Sebastian Weetabix said...

We are not growing because..
1. people do not have much disposable income right now due to the wages squeeze
2. taxes are too high
3. the tax code is way too complex
4. hiring/firing people is a legislative minefield
5. the cost impact of the blizzard of regulations on business are simply astonishing
6. We have a government which presently takes over half our GDP (& then some)
7. walking dead banks which cannot/will not lend

Where is Sir John Cowperthwaite (or his disciples) when we need him? Smaller government, lower taxes, a less complex tax code are what we need.

My main gripe against the present shower occupying government offices is that they have not turned the clock back 1 minute.

Anonymous said...

How does QE "steal from the future"?

Why does a 0.5% fall in real GDP lead to a higher deficit? Tax revenue grows with nominal GDP, not real.

Blue Eyes said...

Running a fiscal deficit and encouraging the build-up of private debt stole from the future.

The difficulty is that actually cutting spending is proving hard. I don't think Osborne can convincing cut business tax without also proving he can cut public spending. If the perception is that he is just following Balls' advice then all the good work he has done in convincing the world that Britain is not Spain will be undone in about a minute.

I fear we just have to accept the grind along the bottom for the moment.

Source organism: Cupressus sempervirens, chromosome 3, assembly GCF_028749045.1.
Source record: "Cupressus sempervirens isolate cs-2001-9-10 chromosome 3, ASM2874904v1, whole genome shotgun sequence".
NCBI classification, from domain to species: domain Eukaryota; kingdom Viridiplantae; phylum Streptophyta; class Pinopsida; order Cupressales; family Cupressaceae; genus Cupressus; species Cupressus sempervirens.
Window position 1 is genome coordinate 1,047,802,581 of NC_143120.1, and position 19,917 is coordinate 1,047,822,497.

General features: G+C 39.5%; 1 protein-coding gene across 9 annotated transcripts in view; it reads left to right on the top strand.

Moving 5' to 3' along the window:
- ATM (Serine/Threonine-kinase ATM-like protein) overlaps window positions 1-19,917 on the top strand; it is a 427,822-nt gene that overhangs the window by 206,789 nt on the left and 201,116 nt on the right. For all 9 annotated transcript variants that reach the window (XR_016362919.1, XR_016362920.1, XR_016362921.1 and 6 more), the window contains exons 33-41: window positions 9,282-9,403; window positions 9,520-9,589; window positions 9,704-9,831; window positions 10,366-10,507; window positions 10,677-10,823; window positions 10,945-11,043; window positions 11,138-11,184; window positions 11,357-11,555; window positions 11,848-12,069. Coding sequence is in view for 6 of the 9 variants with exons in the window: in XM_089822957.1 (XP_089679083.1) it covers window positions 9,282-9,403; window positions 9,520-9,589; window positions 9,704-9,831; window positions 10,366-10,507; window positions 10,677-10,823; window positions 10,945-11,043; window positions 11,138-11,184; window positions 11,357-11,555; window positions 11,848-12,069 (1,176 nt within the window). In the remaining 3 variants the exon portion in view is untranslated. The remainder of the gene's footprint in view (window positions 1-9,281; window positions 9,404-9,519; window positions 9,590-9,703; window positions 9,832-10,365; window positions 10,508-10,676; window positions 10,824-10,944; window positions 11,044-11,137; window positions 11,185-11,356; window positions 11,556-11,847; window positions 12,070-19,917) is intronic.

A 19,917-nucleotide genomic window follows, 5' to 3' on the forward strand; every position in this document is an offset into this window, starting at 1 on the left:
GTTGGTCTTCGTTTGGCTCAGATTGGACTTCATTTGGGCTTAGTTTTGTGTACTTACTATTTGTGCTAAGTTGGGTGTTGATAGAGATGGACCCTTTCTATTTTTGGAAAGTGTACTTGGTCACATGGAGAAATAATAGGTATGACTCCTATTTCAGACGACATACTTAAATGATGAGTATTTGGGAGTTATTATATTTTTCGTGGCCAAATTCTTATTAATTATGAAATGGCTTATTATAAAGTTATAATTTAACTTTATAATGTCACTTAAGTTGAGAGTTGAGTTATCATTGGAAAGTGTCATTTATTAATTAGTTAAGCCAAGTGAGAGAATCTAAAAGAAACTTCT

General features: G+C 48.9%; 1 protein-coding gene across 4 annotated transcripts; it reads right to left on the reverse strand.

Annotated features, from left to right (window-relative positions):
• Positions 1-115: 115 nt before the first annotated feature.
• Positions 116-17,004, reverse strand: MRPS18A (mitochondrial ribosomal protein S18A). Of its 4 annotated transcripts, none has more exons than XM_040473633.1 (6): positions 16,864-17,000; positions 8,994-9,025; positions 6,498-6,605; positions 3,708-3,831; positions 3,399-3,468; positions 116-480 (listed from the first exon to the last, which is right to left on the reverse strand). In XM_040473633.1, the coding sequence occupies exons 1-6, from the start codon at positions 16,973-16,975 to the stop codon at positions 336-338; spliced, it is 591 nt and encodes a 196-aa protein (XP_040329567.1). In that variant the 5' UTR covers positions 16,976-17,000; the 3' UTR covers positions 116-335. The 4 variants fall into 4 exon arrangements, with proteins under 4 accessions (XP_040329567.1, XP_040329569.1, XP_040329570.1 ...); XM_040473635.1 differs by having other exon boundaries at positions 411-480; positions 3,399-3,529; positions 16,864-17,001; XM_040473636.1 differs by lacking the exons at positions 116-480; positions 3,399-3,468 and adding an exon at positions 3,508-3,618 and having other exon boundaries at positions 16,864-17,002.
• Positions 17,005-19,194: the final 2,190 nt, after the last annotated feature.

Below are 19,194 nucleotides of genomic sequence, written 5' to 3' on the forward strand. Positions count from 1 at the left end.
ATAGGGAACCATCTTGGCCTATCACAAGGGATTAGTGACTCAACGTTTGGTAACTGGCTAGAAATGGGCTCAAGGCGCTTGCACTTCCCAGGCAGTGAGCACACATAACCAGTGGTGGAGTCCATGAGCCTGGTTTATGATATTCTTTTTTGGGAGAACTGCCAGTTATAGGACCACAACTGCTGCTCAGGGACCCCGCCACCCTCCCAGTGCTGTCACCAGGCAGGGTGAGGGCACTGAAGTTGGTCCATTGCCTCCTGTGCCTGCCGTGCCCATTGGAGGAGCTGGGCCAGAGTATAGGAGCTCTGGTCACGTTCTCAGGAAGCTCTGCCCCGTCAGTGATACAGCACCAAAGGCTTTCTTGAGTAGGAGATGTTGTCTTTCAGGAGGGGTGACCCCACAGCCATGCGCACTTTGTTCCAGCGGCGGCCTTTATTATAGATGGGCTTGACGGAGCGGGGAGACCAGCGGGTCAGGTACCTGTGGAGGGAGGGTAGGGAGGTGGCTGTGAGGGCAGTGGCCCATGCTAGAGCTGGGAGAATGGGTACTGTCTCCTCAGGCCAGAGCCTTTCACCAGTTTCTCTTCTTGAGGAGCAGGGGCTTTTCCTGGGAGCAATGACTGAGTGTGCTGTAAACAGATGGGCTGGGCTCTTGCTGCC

alan said...

It will be interesting to see what excuses will be spat out by both parties when the UK gets its credit rating reduced.

The rating agencies where impressed enough by all clever words after the election, but those words were nothing more than hot air.

My conclusion is the UK is ripe for a downgrade.

The GBP exchange rate will drop, the costs of imported good will go up, inflation, inflation, inflation. Except the exchange rates will be factored out of the newspeak inflation figures and the lies will continue.

@Sebastian Weetabix
You missed one very important factor. The high cost of energy, which is sucking money from the economy. The Gov is committed (in their own words) to high energy costs which will only make matters worse.

CityUnslicker said...

re Anon - QE steals by building up the BOE balance sheet which will have to be reduced at some point, by selling gilts and pushing up future interest rates, which therefore restricts future growth. We get liquidity now but at a cost of reducing in the future (unless we monetise the debt, in which case we get an exchange rate shock instead/as well).

tax rates fall with any reduction in real or nominal GDP - perhaps I was over precise in my use of terms. With lower future growth we have lower taxes and so are less able to reduce any deficit.

Anonymous said...

That is bizarre.

Is there an policy position the Bank can choose where it can guarantee it will never have to "push up future interest rates" and "restrict future growth"?

42% interest rates are surely the answer! We must have 42% rates now - otherwise there is no guarantee we will have "steal" from future growth by raising rates later on.

Never mind what happens to the economy now, though. It'll be fine.